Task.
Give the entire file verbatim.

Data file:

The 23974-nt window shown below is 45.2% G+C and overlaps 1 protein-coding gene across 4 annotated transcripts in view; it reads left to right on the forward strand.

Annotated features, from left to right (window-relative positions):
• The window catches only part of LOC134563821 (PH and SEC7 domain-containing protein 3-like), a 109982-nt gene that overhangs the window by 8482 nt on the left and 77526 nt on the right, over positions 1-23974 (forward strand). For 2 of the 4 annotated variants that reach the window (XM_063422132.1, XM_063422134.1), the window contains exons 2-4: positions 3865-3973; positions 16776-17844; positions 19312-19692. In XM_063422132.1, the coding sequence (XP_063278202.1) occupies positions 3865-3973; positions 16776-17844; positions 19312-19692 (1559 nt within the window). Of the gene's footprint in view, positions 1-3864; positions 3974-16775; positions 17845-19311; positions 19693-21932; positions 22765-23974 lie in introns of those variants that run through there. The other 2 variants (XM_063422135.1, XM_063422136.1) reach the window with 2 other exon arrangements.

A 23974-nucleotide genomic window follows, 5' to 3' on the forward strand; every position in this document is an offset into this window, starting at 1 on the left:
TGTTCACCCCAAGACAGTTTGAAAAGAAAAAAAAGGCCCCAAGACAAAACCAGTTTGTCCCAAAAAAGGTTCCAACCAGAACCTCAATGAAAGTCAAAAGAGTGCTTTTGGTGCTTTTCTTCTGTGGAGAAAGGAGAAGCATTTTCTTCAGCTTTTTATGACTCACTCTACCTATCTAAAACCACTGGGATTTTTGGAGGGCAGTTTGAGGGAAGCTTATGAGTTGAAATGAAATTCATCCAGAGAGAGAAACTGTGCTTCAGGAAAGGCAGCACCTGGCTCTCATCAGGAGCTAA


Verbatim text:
The 23974-nt window shown below is 45.2% G+C and overlaps 1 protein-coding gene across 4 annotated transcripts in view; it reads left to right on the forward strand.

Annotated features, from left to right (window-relative positions):
• The window catches only part of LOC134563821 (PH and SEC7 domain-containing protein 3-like), a 109982-nt gene that overhangs the window by 8482 nt on the left and 77526 nt on the right, over positions 1-23974 (forward strand). For 2 of the 4 annotated variants that reach the window (XM_063422132.1, XM_063422134.1), the window contains exons 2-4: positions 3865-3973; positions 16776-17844; positions 19312-19692. In XM_063422132.1, the coding sequence (XP_063278202.1) occupies positions 3865-3973; positions 16776-17844; positions 19312-19692 (1559 nt within the window). Of the gene's footprint in view, positions 1-3864; positions 3974-16775; positions 17845-19311; positions 19693-21932; positions 22765-23974 lie in introns of those variants that run through there. The other 2 variants (XM_063422135.1, XM_063422136.1) reach the window with 2 other exon arrangements.

A 23974-nucleotide genomic window follows, 5' to 3' on the forward strand; every position in this document is an offset into this window, starting at 1 on the left:
TGTTCACCCCAAGACAGTTTGAAAAGAAAAAAAAGGCCCCAAGACAAAACCAGTTTGTCCCAAAAAAGGTTCCAACCAGAACCTCAATGAAAGTCAAAAGAGTGCTTTTGGTGCTTTTCTTCTGTGGAGAAAGGAGAAGCATTTTCTTCAGCTTTTTATGACTCACTCTACCTATCTAAAACCACTGGGATTTTTGGAGGGCAGTTTGAGGGAAGCTTATGAGTTGAAATGAAATTCATCCAGAGAGAGAAACTGTGCTTCAGGAAAGGCAGCACCTGGCTCTCATCAGGAGCTAA